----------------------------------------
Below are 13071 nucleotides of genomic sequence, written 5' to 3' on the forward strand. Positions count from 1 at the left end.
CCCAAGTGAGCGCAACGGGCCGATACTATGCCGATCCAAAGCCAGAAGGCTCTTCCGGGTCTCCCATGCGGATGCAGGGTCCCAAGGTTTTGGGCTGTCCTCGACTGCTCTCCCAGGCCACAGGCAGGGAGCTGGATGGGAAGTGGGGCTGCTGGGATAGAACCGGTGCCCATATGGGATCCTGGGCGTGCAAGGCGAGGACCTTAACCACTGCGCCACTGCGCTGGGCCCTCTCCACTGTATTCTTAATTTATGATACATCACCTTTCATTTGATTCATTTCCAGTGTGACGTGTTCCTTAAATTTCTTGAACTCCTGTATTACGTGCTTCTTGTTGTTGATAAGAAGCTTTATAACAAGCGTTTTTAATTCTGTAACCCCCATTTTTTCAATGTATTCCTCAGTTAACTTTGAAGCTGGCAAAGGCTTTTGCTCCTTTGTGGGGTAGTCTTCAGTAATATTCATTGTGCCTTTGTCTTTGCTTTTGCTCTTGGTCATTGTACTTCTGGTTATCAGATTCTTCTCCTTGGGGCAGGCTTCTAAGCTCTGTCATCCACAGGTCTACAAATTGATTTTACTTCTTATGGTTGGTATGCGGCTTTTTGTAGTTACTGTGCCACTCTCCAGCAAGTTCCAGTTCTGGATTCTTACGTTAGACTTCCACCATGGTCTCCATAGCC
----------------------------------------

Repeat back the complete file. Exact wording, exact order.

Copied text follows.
Below are 13071 nucleotides of genomic sequence, written 5' to 3' on the forward strand. Positions count from 1 at the left end.
CCCAAGTGAGCGCAACGGGCCGATACTATGCCGATCCAAAGCCAGAAGGCTCTTCCGGGTCTCCCATGCGGATGCAGGGTCCCAAGGTTTTGGGCTGTCCTCGACTGCTCTCCCAGGCCACAGGCAGGGAGCTGGATGGGAAGTGGGGCTGCTGGGATAGAACCGGTGCCCATATGGGATCCTGGGCGTGCAAGGCGAGGACCTTAACCACTGCGCCACTGCGCTGGGCCCTCTCCACTGTATTCTTAATTTATGATACATCACCTTTCATTTGATTCATTTCCAGTGTGACGTGTTCCTTAAATTTCTTGAACTCCTGTATTACGTGCTTCTTGTTGTTGATAAGAAGCTTTATAACAAGCGTTTTTAATTCTGTAACCCCCATTTTTTCAATGTATTCCTCAGTTAACTTTGAAGCTGGCAAAGGCTTTTGCTCCTTTGTGGGGTAGTCTTCAGTAATATTCATTGTGCCTTTGTCTTTGCTTTTGCTCTTGGTCATTGTACTTCTGGTTATCAGATTCTTCTCCTTGGGGCAGGCTTCTAAGCTCTGTCATCCACAGGTCTACAAATTGATTTTACTTCTTATGGTTGGTATGCGGCTTTTTGTAGTTACTGTGCCACTCTCCAGCAAGTTCCAGTTCTGGATTCTTACGTTAGACTTCCACCATGGTCTCCATAGCC